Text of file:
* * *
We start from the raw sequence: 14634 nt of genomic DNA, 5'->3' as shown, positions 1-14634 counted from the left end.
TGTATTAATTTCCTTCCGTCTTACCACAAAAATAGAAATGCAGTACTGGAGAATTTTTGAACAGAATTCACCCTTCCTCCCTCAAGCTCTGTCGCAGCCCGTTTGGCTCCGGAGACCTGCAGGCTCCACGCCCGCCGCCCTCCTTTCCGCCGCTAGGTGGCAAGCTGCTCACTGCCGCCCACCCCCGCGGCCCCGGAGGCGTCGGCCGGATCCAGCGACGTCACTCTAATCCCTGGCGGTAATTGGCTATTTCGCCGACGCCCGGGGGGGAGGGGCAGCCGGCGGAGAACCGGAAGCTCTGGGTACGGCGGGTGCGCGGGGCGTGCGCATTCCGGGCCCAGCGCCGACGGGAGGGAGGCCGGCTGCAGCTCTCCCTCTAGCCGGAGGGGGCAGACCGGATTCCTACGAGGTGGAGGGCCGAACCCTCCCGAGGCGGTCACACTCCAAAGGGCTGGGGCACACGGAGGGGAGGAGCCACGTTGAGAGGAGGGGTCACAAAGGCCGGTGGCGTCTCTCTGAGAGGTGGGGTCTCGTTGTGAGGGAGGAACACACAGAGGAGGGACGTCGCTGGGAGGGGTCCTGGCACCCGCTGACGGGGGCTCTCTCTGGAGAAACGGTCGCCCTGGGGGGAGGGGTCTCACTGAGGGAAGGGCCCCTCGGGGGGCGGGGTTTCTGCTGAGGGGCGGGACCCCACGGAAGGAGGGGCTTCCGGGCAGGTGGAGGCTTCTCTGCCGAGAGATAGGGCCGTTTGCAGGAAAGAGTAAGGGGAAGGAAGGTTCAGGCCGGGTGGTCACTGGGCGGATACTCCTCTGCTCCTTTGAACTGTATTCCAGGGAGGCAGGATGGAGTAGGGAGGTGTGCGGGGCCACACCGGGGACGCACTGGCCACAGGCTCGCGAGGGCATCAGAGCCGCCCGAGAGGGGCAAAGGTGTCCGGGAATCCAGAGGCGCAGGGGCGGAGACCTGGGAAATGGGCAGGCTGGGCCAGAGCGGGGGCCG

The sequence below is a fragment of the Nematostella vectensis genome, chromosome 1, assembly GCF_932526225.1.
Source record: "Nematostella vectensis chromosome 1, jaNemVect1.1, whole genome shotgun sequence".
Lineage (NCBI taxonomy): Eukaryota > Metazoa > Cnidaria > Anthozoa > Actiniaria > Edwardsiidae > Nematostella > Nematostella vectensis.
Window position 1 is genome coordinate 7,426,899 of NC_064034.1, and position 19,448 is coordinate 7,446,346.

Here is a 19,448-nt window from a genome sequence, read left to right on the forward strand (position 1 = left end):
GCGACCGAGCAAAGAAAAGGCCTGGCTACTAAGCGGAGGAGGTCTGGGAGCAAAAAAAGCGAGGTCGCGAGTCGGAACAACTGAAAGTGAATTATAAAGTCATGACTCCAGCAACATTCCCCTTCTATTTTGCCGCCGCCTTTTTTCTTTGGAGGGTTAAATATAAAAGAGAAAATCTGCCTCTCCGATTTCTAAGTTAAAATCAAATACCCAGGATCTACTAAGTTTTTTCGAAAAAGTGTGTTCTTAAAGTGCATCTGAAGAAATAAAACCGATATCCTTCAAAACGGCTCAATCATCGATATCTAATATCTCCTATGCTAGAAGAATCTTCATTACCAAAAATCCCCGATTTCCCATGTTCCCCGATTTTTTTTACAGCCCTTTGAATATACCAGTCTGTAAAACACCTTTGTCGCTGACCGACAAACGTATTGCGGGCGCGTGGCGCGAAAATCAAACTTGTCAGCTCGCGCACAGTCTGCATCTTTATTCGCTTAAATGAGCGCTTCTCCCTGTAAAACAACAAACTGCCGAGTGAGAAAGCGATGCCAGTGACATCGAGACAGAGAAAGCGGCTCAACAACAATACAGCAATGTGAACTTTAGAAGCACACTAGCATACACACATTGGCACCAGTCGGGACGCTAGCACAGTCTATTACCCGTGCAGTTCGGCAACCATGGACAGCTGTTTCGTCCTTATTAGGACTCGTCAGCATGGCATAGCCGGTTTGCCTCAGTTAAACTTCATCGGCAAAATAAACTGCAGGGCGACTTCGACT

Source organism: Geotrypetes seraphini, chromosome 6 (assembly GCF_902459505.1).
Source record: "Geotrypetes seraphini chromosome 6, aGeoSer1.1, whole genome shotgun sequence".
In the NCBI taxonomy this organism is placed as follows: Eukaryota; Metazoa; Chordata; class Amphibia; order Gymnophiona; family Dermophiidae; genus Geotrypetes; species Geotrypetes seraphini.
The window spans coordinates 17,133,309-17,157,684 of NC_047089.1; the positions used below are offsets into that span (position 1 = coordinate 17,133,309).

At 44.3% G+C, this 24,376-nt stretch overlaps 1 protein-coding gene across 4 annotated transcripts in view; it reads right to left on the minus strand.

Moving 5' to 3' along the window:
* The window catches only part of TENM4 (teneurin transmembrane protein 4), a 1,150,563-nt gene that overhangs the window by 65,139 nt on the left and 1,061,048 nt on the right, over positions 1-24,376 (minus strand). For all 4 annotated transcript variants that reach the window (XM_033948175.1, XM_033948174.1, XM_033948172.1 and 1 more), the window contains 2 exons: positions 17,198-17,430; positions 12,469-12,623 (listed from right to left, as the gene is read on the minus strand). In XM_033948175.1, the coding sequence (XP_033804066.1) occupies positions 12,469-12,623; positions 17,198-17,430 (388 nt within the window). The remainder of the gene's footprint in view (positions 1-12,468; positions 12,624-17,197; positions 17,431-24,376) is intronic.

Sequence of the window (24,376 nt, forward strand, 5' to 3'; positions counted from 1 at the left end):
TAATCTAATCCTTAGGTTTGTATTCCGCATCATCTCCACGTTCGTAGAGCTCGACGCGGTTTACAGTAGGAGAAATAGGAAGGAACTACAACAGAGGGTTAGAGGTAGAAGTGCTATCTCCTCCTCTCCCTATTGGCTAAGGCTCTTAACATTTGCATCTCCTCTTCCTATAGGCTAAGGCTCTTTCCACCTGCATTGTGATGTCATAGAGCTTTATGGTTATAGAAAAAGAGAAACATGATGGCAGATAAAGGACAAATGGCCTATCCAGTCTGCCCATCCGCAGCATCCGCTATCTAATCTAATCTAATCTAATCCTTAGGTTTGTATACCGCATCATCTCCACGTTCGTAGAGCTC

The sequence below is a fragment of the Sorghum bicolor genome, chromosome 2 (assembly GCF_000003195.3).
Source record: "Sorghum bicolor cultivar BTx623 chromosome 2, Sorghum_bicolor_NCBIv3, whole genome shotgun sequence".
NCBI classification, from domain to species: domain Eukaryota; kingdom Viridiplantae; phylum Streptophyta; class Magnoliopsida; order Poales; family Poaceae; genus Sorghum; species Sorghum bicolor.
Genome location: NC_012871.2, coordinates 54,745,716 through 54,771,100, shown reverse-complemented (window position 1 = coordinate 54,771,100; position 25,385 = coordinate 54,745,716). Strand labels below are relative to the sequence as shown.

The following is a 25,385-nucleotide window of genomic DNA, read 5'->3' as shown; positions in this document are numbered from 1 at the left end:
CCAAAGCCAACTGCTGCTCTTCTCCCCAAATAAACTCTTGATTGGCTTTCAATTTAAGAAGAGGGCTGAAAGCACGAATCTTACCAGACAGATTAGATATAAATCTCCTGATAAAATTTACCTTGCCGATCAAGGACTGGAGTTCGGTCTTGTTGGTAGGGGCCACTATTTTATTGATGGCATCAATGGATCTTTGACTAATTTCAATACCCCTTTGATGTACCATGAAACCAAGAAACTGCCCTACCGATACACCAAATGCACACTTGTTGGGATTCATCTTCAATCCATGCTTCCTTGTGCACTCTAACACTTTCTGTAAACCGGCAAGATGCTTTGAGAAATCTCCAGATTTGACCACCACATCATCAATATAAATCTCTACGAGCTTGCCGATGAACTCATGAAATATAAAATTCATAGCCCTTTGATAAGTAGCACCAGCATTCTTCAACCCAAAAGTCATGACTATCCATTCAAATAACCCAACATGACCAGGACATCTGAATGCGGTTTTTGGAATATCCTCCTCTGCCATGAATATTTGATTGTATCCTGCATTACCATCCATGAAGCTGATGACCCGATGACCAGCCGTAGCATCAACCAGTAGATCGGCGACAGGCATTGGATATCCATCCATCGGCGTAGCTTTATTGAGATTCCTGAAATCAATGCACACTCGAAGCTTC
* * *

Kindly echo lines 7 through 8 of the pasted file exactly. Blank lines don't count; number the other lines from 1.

Here is a 19,448-nt window from a genome sequence, read left to right on the forward strand (position 1 = left end):
GCGACCGAGCAAAGAAAAGGCCTGGCTACTAAGCGGAGGAGGTCTGGGAGCAAAAAAAGCGAGGTCGCGAGTCGGAACAACTGAAAGTGAATTATAAAGTCATGACTCCAGCAACATTCCCCTTCTATTTTGCCGCCGCCTTTTTTCTTTGGAGGGTTAAATATAAAAGAGAAAATCTGCCTCTCCGATTTCTAAGTTAAAATCAAATACCCAGGATCTACTAAGTTTTTTCGAAAAAGTGTGTTCTTAAAGTGCATCTGAAGAAATAAAACCGATATCCTTCAAAACGGCTCAATCATCGATATCTAATATCTCCTATGCTAGAAGAATCTTCATTACCAAAAATCCCCGATTTCCCATGTTCCCCGATTTTTTTTACAGCCCTTTGAATATACCAGTCTGTAAAACACCTTTGTCGCTGACCGACAAACGTATTGCGGGCGCGTGGCGCGAAAATCAAACTTGTCAGCTCGCGCACAGTCTGCATCTTTATTCGCTTAAATGAGCGCTTCTCCCTGTAAAACAACAAACTGCCGAGTGAGAAAGCGATGCCAGTGACATCGAGACAGAGAAAGCGGCTCAACAACAATACAGCAATGTGAACTTTAGAAGCACACTAGCATACACACATTGGCACCAGTCGGGACGCTAGCACAGTCTATTACCCGTGCAGTTCGGCAACCATGGACAGCTGTTTCGTCCTTATTAGGACTCGTCAGCATGGCATAGCCGGTTTGCCTCAGTTAAACTTCATCGGCAAAATAAACTGCAGGGCGACTTCGACT